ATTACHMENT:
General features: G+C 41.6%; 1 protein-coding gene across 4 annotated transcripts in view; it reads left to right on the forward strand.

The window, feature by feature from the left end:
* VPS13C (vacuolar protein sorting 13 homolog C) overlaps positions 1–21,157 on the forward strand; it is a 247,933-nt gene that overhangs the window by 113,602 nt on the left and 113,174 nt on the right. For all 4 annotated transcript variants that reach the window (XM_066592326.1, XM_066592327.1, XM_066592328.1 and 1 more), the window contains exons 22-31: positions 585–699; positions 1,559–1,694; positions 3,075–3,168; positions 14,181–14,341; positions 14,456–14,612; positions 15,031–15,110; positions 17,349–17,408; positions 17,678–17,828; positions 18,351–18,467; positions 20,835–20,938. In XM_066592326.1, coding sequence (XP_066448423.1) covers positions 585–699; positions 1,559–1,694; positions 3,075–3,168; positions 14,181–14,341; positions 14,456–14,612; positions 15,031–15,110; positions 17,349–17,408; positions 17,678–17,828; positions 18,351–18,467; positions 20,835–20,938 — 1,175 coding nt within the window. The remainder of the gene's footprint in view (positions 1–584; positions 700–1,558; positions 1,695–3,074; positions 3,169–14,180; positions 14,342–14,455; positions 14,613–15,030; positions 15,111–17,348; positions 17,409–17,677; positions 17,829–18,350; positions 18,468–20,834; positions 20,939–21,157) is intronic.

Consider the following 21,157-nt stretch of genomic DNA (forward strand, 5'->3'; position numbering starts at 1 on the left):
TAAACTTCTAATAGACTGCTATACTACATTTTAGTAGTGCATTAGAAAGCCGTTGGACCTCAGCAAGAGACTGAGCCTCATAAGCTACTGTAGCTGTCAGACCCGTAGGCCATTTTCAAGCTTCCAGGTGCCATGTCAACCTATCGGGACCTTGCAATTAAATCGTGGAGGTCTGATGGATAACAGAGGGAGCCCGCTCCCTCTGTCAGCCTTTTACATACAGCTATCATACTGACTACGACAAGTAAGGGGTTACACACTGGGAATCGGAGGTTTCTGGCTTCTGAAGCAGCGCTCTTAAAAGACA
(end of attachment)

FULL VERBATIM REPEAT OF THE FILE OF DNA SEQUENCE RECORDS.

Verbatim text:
General features: G+C 41.6%; 1 protein-coding gene across 4 annotated transcripts in view; it reads left to right on the forward strand.

The window, feature by feature from the left end:
* VPS13C (vacuolar protein sorting 13 homolog C) overlaps positions 1–21,157 on the forward strand; it is a 247,933-nt gene that overhangs the window by 113,602 nt on the left and 113,174 nt on the right. For all 4 annotated transcript variants that reach the window (XM_066592326.1, XM_066592327.1, XM_066592328.1 and 1 more), the window contains exons 22-31: positions 585–699; positions 1,559–1,694; positions 3,075–3,168; positions 14,181–14,341; positions 14,456–14,612; positions 15,031–15,110; positions 17,349–17,408; positions 17,678–17,828; positions 18,351–18,467; positions 20,835–20,938. In XM_066592326.1, coding sequence (XP_066448423.1) covers positions 585–699; positions 1,559–1,694; positions 3,075–3,168; positions 14,181–14,341; positions 14,456–14,612; positions 15,031–15,110; positions 17,349–17,408; positions 17,678–17,828; positions 18,351–18,467; positions 20,835–20,938 — 1,175 coding nt within the window. The remainder of the gene's footprint in view (positions 1–584; positions 700–1,558; positions 1,695–3,074; positions 3,169–14,180; positions 14,342–14,455; positions 14,613–15,030; positions 15,111–17,348; positions 17,409–17,677; positions 17,829–18,350; positions 18,468–20,834; positions 20,939–21,157) is intronic.

Consider the following 21,157-nt stretch of genomic DNA (forward strand, 5'->3'; position numbering starts at 1 on the left):
TAAACTTCTAATAGACTGCTATACTACATTTTAGTAGTGCATTAGAAAGCCGTTGGACCTCAGCAAGAGACTGAGCCTCATAAGCTACTGTAGCTGTCAGACCCGTAGGCCATTTTCAAGCTTCCAGGTGCCATGTCAACCTATCGGGACCTTGCAATTAAATCGTGGAGGTCTGATGGATAACAGAGGGAGCCCGCTCCCTCTGTCAGCCTTTTACATACAGCTATCATACTGACTACGACAAGTAAGGGGTTACACACTGGGAATCGGAGGTTTCTGGCTTCTGAAGCAGCGCTCTTAAAAGACA